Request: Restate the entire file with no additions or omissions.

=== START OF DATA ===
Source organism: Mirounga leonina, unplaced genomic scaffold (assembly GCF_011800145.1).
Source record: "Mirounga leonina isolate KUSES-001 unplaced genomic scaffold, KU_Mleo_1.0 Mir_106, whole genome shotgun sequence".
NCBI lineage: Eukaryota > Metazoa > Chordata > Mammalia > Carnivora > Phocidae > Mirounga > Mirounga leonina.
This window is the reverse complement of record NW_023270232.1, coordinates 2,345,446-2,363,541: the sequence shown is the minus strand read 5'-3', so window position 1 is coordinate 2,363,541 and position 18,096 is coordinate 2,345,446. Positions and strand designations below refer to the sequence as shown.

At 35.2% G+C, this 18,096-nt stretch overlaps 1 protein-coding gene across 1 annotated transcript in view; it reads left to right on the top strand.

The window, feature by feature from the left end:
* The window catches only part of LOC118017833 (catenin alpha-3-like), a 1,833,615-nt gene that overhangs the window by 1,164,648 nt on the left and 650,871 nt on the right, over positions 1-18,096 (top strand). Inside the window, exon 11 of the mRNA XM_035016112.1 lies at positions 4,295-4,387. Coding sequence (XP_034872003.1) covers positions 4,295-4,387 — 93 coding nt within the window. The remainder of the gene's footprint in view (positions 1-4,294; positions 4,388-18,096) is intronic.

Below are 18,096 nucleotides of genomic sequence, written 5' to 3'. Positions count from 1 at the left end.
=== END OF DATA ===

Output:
Source organism: Mirounga leonina, unplaced genomic scaffold (assembly GCF_011800145.1).
Source record: "Mirounga leonina isolate KUSES-001 unplaced genomic scaffold, KU_Mleo_1.0 Mir_106, whole genome shotgun sequence".
NCBI lineage: Eukaryota > Metazoa > Chordata > Mammalia > Carnivora > Phocidae > Mirounga > Mirounga leonina.
This window is the reverse complement of record NW_023270232.1, coordinates 2,345,446-2,363,541: the sequence shown is the minus strand read 5'-3', so window position 1 is coordinate 2,363,541 and position 18,096 is coordinate 2,345,446. Positions and strand designations below refer to the sequence as shown.

At 35.2% G+C, this 18,096-nt stretch overlaps 1 protein-coding gene across 1 annotated transcript in view; it reads left to right on the top strand.

The window, feature by feature from the left end:
* The window catches only part of LOC118017833 (catenin alpha-3-like), a 1,833,615-nt gene that overhangs the window by 1,164,648 nt on the left and 650,871 nt on the right, over positions 1-18,096 (top strand). Inside the window, exon 11 of the mRNA XM_035016112.1 lies at positions 4,295-4,387. Coding sequence (XP_034872003.1) covers positions 4,295-4,387 — 93 coding nt within the window. The remainder of the gene's footprint in view (positions 1-4,294; positions 4,388-18,096) is intronic.

Below are 18,096 nucleotides of genomic sequence, written 5' to 3'. Positions count from 1 at the left end.